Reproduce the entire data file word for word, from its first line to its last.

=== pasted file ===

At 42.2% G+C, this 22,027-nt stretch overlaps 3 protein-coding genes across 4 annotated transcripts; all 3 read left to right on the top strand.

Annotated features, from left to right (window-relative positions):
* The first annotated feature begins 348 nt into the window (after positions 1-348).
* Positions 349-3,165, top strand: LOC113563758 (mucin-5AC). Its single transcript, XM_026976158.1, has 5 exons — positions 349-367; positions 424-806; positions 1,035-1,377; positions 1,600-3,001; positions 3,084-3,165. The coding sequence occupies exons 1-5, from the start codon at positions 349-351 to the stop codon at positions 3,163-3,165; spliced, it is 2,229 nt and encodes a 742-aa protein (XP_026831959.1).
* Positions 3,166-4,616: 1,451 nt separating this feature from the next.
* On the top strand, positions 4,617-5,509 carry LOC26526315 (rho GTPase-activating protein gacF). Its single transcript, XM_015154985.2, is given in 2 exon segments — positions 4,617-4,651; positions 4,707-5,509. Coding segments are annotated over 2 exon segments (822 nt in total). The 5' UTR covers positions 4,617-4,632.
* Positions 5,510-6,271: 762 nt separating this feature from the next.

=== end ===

At 42.2% G+C, this 22,027-nt stretch overlaps 3 protein-coding genes across 4 annotated transcripts; all 3 read left to right on the top strand.

Annotated features, from left to right (window-relative positions):
* The first annotated feature begins 348 nt into the window (after positions 1-348).
* Positions 349-3,165, top strand: LOC113563758 (mucin-5AC). Its single transcript, XM_026976158.1, has 5 exons — positions 349-367; positions 424-806; positions 1,035-1,377; positions 1,600-3,001; positions 3,084-3,165. The coding sequence occupies exons 1-5, from the start codon at positions 349-351 to the stop codon at positions 3,163-3,165; spliced, it is 2,229 nt and encodes a 742-aa protein (XP_026831959.1).
* Positions 3,166-4,616: 1,451 nt separating this feature from the next.
* On the top strand, positions 4,617-5,509 carry LOC26526315 (rho GTPase-activating protein gacF). Its single transcript, XM_015154985.2, is given in 2 exon segments — positions 4,617-4,651; positions 4,707-5,509. Coding segments are annotated over 2 exon segments (822 nt in total). The 5' UTR covers positions 4,617-4,632.
* Positions 5,510-6,271: 762 nt separating this feature from the next.